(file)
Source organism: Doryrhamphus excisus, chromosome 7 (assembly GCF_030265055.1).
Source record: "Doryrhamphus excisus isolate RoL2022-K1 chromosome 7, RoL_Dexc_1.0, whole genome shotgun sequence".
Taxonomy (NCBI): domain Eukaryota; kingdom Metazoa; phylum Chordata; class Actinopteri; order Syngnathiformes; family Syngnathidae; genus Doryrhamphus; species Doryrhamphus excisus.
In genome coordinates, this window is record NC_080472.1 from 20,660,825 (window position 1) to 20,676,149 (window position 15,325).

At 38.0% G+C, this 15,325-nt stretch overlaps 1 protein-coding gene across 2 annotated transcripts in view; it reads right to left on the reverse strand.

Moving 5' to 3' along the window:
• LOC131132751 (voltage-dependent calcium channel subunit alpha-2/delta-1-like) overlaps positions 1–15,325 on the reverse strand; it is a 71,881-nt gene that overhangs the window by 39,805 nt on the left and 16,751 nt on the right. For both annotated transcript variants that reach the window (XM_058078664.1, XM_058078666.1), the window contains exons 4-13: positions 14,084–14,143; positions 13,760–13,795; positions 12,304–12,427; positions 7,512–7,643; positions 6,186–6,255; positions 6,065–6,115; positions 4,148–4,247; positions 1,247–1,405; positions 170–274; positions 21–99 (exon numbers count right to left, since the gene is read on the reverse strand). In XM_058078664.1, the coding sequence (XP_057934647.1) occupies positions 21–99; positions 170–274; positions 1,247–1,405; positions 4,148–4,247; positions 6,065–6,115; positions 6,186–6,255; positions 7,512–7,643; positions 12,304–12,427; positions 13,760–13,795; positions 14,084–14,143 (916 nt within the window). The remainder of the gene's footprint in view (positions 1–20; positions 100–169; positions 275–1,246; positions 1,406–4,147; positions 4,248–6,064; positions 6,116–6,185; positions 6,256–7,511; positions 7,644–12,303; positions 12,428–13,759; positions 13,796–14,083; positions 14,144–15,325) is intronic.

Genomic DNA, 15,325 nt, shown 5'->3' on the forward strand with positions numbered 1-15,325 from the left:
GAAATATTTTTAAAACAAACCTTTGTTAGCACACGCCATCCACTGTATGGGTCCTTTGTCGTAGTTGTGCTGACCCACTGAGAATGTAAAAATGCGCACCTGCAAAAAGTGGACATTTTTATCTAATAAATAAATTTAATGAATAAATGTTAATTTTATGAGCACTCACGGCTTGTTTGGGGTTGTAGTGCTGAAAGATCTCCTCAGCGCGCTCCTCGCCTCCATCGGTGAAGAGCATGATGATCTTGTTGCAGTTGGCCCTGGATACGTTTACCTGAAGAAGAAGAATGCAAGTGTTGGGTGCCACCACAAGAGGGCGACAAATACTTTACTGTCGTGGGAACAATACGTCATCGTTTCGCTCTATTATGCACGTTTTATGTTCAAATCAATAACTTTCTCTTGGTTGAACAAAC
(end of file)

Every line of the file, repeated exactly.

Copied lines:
Source organism: Doryrhamphus excisus, chromosome 7 (assembly GCF_030265055.1).
Source record: "Doryrhamphus excisus isolate RoL2022-K1 chromosome 7, RoL_Dexc_1.0, whole genome shotgun sequence".
Taxonomy (NCBI): domain Eukaryota; kingdom Metazoa; phylum Chordata; class Actinopteri; order Syngnathiformes; family Syngnathidae; genus Doryrhamphus; species Doryrhamphus excisus.
In genome coordinates, this window is record NC_080472.1 from 20,660,825 (window position 1) to 20,676,149 (window position 15,325).

At 38.0% G+C, this 15,325-nt stretch overlaps 1 protein-coding gene across 2 annotated transcripts in view; it reads right to left on the reverse strand.

Moving 5' to 3' along the window:
• LOC131132751 (voltage-dependent calcium channel subunit alpha-2/delta-1-like) overlaps positions 1–15,325 on the reverse strand; it is a 71,881-nt gene that overhangs the window by 39,805 nt on the left and 16,751 nt on the right. For both annotated transcript variants that reach the window (XM_058078664.1, XM_058078666.1), the window contains exons 4-13: positions 14,084–14,143; positions 13,760–13,795; positions 12,304–12,427; positions 7,512–7,643; positions 6,186–6,255; positions 6,065–6,115; positions 4,148–4,247; positions 1,247–1,405; positions 170–274; positions 21–99 (exon numbers count right to left, since the gene is read on the reverse strand). In XM_058078664.1, the coding sequence (XP_057934647.1) occupies positions 21–99; positions 170–274; positions 1,247–1,405; positions 4,148–4,247; positions 6,065–6,115; positions 6,186–6,255; positions 7,512–7,643; positions 12,304–12,427; positions 13,760–13,795; positions 14,084–14,143 (916 nt within the window). The remainder of the gene's footprint in view (positions 1–20; positions 100–169; positions 275–1,246; positions 1,406–4,147; positions 4,248–6,064; positions 6,116–6,185; positions 6,256–7,511; positions 7,644–12,303; positions 12,428–13,759; positions 13,796–14,083; positions 14,144–15,325) is intronic.

Genomic DNA, 15,325 nt, shown 5'->3' on the forward strand with positions numbered 1-15,325 from the left:
GAAATATTTTTAAAACAAACCTTTGTTAGCACACGCCATCCACTGTATGGGTCCTTTGTCGTAGTTGTGCTGACCCACTGAGAATGTAAAAATGCGCACCTGCAAAAAGTGGACATTTTTATCTAATAAATAAATTTAATGAATAAATGTTAATTTTATGAGCACTCACGGCTTGTTTGGGGTTGTAGTGCTGAAAGATCTCCTCAGCGCGCTCCTCGCCTCCATCGGTGAAGAGCATGATGATCTTGTTGCAGTTGGCCCTGGATACGTTTACCTGAAGAAGAAGAATGCAAGTGTTGGGTGCCACCACAAGAGGGCGACAAATACTTTACTGTCGTGGGAACAATACGTCATCGTTTCGCTCTATTATGCACGTTTTATGTTCAAATCAATAACTTTCTCTTGGTTGAACAAAC